Viaduct for Dummies: Voters Surprise Themselves, Tell Mayor: 'Bore Me!'

Alaskan Way Viaduct
Seattle surprises itself with a decisive vote.

That tunnel vote has been fodder for spirited talk 'round Seattle Mag World Headquarters of late (though it's curiously quiet today). But it's less about which camp you're tunneled into (dig it or ditch it) and more about what the whole morass says about Seattleites and that over-used (but overly apt) term, "the Seattle Process."

Though it's essentially deserved, I, for one, am sick of the drubbing we Seattleites take from all corners for our inability to get anything done. I'm tired of our mire providing amusement for smug transplants (OK, and many locals); don't like what it says about our essentially over-educated, overly outdoorsy population that it doesn't have the backbone to get anything done. (CityTank's Dan Bertolet has something wonderful to say on this subject in our September issue; check back in a week to read "The Big Idea" online.) But there's no denying it's true, and I, like many Seattleites, am sick of our city's ongoing existential crisis.

So it was with astonished glee last night that I learned of the non-anemic results of the vote and, tunnel aside, I am celebrating the decisiveness of Seattle voters. I didn't think we had it in us. Now, we're going to have to dig deep (ahem) as a city to find ways to effectively cope with what we have elected to build. As Seattle mag's editor-at-large Knute Berger writes today on Crosscut:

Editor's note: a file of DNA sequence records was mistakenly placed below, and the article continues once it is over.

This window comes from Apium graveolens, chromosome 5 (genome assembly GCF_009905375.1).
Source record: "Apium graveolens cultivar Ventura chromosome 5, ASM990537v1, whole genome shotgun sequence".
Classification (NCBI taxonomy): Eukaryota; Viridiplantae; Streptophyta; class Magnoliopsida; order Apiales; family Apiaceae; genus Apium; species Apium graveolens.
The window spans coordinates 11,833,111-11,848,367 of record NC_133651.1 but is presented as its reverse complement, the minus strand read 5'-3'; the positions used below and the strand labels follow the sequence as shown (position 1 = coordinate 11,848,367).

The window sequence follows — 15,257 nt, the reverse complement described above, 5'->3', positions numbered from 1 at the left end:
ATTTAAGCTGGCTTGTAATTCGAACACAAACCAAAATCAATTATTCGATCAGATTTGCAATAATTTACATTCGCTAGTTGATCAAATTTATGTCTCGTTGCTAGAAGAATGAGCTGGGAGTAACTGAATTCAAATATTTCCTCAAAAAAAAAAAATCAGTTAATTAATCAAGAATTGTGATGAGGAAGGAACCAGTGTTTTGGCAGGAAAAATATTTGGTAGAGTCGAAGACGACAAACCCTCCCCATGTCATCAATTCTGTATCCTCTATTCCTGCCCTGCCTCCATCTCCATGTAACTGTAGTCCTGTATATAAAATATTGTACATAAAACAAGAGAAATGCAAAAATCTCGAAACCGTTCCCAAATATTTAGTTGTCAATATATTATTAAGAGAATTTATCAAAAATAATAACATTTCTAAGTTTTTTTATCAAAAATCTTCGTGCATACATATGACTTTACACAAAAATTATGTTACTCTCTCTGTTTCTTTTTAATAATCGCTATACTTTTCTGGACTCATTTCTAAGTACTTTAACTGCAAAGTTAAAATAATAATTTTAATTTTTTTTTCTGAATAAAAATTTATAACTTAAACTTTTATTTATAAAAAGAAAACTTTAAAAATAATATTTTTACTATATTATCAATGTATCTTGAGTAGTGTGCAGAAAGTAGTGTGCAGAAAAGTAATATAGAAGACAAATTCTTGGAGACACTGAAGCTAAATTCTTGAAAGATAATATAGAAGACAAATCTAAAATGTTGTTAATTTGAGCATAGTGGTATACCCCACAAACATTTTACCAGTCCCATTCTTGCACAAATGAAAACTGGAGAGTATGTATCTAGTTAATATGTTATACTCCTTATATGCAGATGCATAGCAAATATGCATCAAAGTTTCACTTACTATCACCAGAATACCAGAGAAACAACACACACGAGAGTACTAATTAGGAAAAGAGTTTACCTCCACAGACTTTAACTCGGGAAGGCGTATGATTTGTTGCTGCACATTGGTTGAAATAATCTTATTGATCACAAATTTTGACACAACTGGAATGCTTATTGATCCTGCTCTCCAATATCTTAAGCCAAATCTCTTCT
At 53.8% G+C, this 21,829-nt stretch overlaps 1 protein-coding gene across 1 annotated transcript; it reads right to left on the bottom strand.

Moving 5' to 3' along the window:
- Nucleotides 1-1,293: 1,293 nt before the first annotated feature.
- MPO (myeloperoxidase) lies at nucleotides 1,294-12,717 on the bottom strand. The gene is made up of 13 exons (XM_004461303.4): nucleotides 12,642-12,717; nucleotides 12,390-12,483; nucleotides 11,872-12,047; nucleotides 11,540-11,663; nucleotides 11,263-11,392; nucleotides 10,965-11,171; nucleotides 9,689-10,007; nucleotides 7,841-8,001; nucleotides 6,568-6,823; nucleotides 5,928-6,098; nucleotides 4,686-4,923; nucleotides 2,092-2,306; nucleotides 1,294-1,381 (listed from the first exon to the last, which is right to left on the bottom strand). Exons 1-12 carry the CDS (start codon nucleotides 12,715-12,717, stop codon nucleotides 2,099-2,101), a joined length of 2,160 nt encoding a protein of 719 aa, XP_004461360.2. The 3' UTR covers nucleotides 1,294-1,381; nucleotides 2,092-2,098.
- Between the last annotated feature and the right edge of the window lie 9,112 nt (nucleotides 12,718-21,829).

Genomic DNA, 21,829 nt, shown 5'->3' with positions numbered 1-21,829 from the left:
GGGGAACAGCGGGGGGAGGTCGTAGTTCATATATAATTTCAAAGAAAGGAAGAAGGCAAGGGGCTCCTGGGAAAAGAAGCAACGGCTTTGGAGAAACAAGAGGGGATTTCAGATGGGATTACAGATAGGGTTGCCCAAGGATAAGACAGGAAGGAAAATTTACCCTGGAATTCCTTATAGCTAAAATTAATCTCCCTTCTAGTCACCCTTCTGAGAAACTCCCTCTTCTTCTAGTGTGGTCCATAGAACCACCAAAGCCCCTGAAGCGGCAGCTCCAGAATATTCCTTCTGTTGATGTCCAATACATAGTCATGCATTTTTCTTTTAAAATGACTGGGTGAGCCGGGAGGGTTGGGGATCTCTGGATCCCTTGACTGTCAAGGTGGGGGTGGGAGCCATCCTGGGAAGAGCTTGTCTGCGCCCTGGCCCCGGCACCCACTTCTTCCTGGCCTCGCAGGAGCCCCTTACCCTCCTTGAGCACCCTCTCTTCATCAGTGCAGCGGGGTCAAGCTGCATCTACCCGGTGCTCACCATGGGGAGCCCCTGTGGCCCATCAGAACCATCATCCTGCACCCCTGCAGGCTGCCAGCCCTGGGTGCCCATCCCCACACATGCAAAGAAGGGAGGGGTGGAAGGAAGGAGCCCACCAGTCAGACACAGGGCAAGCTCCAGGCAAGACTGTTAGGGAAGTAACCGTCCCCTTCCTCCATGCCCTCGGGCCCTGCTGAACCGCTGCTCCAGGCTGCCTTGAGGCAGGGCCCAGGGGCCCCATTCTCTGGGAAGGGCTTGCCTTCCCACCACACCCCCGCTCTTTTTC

"The tasks are huge, expensive distractions lurk (like the half-funded 520 boondoggle) and Seattle's track-record on major public re-makings is not good. Our will is weak, our visions outdated, attention spans short, and money scarce—and that's for the stuff we decide to do."

To get it done with any kind of style and grace at all, we need to move beyond the "Seattle Process" duck. Take a cue from our suddenly asserted collective will and move the ball forward, because the ball, it's not stopping. And this discussion has been too painfully devisive. Yesterday, Joe Follansbee, a Seattle mag writer and keen observer of Seattle politics and history, stopped by for a chat and wondered, “Will we need some kind of post-Viaduct healing?”  Maybe so, or maybe just a good, solid, workable plan for the coming traffic and construction nightmare that lies ahead.